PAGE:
National governments have been urged to abide by international agreements and enable airlines to repatriate nearly $1 billion in blocked funds from the sale of tickets, cargo space and other activities.
The International Air Transport Association (IATA) said approximately $963 million in airline funds are being blocked from repatriation in nearly 20 countries. Four countries account for 60% of this total – Lebannon ($175.5 million), Bangladesh ($146.1 million), Nigeria ($143.8 million) and Zimbabwe ($142.7 million).
IATA Director General Willie Walsh said the repatriation of funds would “enable aviation to provide the connectivity needed to sustain jobs and energise economies as they recover from COVID-19”.
In other news, the long-promised Hong Kong/Singapore travel bubble has now been scrapped. The initiative has faced ongoing delays due to spikes in COVID-19 cases in both countries, with governments of both this week releasing statements announcing they are abandoning their original plan. However, Singapore announced it will lift border restrictions for vaccinated visitors from Hong Kong, Macau, Brunei and Germany.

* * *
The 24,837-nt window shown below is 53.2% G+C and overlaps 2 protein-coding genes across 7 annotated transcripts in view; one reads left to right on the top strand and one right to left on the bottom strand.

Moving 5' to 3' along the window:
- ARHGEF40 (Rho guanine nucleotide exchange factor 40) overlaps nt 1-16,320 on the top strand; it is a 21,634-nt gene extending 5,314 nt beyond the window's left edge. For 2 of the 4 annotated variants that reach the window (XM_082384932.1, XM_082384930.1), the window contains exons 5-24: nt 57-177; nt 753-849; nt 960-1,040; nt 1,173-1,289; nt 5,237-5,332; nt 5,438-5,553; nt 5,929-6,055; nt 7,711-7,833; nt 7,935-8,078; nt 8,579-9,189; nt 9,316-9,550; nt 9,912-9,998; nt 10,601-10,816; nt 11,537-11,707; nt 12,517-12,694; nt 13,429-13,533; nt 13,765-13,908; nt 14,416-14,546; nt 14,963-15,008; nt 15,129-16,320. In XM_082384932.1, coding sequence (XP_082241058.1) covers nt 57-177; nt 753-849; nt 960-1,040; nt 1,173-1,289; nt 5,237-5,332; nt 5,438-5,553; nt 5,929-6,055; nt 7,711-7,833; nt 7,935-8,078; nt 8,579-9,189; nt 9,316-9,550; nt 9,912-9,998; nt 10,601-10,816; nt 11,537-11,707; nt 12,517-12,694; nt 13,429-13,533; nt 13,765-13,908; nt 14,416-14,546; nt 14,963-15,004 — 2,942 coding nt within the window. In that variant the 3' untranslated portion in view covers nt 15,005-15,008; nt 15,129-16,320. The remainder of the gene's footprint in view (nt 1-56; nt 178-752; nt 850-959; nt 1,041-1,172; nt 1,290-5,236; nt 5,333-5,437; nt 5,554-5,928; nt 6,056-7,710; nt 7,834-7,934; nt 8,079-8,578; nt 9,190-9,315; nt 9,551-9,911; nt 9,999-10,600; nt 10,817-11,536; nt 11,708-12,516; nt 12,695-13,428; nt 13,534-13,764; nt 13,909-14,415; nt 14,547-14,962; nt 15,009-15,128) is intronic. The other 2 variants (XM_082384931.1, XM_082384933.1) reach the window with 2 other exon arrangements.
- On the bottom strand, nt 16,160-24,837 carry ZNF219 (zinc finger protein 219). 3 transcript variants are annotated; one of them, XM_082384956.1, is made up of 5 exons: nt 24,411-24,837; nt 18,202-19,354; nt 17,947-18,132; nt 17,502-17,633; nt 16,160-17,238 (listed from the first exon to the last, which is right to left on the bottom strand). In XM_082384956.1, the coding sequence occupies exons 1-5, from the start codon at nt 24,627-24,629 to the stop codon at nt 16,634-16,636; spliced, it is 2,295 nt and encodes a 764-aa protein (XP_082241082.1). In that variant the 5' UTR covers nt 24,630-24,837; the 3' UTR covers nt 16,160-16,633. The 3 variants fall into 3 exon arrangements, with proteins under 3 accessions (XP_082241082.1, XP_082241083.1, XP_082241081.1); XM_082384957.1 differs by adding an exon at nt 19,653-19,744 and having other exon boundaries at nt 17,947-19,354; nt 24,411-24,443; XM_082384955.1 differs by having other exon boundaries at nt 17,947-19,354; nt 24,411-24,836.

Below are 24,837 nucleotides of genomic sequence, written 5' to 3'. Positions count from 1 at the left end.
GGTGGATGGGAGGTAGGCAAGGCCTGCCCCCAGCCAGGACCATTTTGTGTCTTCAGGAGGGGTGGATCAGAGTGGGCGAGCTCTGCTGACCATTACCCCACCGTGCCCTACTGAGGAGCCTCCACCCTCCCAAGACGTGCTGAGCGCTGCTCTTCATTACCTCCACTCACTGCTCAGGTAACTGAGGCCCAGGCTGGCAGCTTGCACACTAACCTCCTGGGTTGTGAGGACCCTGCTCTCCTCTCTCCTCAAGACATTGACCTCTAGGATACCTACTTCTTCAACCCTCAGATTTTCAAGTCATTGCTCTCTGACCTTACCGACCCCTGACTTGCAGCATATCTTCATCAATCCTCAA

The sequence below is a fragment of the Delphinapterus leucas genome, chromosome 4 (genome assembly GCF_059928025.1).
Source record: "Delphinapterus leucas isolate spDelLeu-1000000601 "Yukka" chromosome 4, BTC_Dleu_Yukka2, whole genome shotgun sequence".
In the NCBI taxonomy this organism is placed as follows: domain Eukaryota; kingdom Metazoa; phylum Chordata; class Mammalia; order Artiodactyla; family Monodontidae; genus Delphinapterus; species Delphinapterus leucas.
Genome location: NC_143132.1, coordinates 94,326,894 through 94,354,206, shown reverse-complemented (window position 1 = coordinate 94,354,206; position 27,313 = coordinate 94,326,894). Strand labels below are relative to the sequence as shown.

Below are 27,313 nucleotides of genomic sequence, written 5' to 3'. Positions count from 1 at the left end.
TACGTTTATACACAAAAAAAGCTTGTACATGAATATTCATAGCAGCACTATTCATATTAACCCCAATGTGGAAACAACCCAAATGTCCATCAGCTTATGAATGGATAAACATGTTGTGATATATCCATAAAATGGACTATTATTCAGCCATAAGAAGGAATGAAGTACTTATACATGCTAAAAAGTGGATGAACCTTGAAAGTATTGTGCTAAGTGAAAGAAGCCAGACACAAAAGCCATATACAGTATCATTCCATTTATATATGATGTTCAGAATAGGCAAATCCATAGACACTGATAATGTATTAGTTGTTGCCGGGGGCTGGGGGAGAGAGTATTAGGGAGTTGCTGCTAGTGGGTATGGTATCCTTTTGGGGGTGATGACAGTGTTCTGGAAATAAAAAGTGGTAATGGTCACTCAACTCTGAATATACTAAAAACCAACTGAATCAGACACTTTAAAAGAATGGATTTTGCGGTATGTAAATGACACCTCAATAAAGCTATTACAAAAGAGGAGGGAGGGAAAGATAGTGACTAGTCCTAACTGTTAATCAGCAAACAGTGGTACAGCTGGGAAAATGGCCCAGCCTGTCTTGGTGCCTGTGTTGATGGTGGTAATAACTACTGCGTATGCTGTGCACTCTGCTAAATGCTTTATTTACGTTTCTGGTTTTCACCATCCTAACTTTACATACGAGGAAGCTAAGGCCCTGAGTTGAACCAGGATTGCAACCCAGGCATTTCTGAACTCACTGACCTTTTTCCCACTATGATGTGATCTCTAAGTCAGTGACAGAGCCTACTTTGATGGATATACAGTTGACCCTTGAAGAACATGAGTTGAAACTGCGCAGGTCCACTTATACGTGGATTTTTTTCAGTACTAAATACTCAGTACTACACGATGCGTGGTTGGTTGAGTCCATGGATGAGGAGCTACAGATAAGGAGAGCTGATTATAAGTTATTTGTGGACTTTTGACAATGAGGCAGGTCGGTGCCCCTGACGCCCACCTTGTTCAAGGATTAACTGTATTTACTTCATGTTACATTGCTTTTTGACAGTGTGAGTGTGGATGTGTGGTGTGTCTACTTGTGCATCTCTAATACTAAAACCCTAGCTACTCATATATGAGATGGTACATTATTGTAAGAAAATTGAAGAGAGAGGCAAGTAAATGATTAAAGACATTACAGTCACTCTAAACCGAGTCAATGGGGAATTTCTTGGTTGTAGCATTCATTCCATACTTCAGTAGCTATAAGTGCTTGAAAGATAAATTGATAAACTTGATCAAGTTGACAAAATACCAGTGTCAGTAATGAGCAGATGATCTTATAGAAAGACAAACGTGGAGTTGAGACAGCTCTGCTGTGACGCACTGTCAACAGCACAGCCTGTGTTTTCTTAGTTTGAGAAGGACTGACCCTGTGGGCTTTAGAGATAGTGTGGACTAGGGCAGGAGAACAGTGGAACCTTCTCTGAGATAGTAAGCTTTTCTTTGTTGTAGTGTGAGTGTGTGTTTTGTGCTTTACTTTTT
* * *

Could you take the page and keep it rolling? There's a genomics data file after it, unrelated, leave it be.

As the UK continues to re-open travel routes under its traffic light system, British Airways has announced the resumption of flights to key travel destinations this week. The carrier is now operating daily flights between London and Dubai for the first time since January, and has also increased its number of weekly flights from India to the UK from 10 to 20.
And finally, a small, regional New Zealand airport whose architecture is inspired by a Māori love story has been nominated for a prestigious design award. Te Hono – New Plymouth Airport has been announced as a finalist for the coveted UNESCO Prix Versailles, which recognises works that honour cultural heritage. Te Hono was shortlisted for its unique terminal design, which is based on a story from the local Puketapu hapū (subtribe) about a celestial being meeting a terrestrial being.